“You must’ve tossed it outside,” she says while flicking a few random curls of hair from her eyes. In the light, those eyes appear as black as milkless coffee, and as they bore into me, the ache in my balls tingles and pings as if I’m on the precipice of an orgasm.
“I wonder if he knows?” I ask, and with that, we poke our heads out the window.
“Look,” she cries, “he’s seen it!”
From his spot by the launderette, the dog has clapped eyes on the fish. The fish in question has landed right outside the entrance to our apartment block. Luckily, no one has stepped in it, and for once there appear to be no cats around ready to make off with a stolen treasure. Head down and nose to the ground, the dog skips through those walking along the sidewalk before looking both ways to cross the road.
“Ooh, what a sensible doggy!” Meeko chirps.
Smiling at the sight of the sensible boy, I rest my head on her shoulder while gently massaging my balls. They’re beginning to throb, and I’ve got a stomach ache to match, yet with the sun on my face and the scent of her body enveloping me in its magic, I know the pain is merely transitory, and in no time at all, it’ll slip from my body like the beads of sweat that roll from my brow onto the floorboards beneath my feet.
“Look at him waiting for the cars to pass!” she says, “I’ve never seen a dog do that before, have you?”
Kissing the flesh of her left shoulder, I turn and watch as he manoeuvres his way through the traffic. One bad call and he’ll be dogmeat, and yet with a cheeky grin spreading across his face, he makes it to the other side as if he’s done such a thing a thousand times before. Wagging his tail, he glances up at us as we watch him from our window. Letting out a polite bark, he zones in on the smelly fish while licking his lips. Turning my nose up at the thought of him eating it, I don’t begrudge him enjoying his free meal, however.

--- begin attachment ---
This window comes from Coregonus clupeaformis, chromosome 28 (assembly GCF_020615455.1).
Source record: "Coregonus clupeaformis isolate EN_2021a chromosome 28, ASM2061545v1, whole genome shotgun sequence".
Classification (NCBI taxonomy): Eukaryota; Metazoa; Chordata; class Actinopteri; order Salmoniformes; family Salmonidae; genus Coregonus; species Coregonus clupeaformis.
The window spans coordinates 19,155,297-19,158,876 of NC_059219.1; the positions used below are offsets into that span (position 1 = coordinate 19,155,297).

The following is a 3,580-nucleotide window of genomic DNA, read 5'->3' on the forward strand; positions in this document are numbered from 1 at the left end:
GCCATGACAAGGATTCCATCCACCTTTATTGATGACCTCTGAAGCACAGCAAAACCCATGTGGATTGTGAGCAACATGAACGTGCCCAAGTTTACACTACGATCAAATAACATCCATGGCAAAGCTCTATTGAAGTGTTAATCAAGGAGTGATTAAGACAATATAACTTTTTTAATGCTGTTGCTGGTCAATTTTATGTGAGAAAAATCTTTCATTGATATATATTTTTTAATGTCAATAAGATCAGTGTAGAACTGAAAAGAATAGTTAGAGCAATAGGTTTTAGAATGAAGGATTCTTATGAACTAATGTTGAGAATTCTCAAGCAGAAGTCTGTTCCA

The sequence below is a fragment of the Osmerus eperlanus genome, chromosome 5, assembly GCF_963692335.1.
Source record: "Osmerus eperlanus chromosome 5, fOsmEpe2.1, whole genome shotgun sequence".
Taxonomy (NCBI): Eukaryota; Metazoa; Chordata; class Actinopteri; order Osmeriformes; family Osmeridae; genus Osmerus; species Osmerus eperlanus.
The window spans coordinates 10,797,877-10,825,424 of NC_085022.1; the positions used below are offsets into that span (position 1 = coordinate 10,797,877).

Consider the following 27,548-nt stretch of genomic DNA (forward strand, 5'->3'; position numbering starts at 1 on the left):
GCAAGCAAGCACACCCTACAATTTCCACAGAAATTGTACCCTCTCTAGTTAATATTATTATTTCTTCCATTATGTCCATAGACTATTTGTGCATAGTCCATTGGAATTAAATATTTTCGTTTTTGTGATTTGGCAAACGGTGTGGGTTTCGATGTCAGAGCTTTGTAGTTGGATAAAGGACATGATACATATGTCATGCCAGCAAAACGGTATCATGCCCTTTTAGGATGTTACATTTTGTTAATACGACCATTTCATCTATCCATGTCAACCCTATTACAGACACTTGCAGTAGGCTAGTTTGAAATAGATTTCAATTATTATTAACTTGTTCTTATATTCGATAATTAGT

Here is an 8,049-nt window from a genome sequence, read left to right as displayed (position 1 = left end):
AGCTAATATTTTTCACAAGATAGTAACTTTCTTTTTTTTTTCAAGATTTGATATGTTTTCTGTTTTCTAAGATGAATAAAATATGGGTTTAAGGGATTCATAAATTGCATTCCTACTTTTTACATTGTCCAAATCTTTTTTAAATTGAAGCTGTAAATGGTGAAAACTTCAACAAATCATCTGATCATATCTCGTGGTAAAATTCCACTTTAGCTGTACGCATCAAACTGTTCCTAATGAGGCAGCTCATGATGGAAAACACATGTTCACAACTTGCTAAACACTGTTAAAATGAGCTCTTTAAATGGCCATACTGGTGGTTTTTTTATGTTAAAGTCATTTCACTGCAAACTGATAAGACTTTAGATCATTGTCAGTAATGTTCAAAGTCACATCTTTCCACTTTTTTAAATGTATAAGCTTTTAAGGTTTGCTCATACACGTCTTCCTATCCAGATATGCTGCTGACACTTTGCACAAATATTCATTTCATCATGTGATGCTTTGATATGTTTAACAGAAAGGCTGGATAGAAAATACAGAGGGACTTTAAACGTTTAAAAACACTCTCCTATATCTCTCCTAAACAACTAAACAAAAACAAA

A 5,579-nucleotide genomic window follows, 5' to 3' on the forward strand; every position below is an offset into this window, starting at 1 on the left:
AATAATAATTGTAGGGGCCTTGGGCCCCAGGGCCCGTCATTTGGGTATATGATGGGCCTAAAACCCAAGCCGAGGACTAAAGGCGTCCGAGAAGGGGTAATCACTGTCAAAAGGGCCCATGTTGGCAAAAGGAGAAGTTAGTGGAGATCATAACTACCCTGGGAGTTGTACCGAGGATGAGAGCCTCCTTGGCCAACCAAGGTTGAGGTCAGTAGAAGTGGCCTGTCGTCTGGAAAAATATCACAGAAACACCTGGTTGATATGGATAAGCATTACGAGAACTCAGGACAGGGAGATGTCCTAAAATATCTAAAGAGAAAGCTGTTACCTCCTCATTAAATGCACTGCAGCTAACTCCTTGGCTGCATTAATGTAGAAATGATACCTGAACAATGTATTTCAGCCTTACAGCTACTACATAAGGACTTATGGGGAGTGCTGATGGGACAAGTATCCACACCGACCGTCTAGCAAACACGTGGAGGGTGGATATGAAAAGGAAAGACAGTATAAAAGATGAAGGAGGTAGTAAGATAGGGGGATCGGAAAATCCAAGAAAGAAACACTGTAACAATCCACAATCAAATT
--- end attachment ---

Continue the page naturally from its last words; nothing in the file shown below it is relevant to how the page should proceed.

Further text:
“I wonder if he’ll eat it where it is, or if he’ll take it somewhere else,” she thinks out loud.
Watching him intently, I guess he’ll eat it on the spot, and sure enough, as soon as he reaches the oily mess directly beneath us, he begins to lap it up as if he’s not eaten in days. The fact that the fish is off doesn’t seem to deter him in the slightest. I don’t think I’d make a good dog; I’d be too picky with what I’d eat and starve within a week. Meeko, too. Considering the amount of food she goes through, if she went a single day without eating, chances are she’d be in a coma.
“Maybe we should give him a drink?” she enquires, “perhaps some beer as a treat.”
“You can give him some of yours then,” I say, “I ain’t sharing mine.”
“Such a meanie,” she frowns, but when I make to grab her bottle and take it downstairs, she slaps away my hand.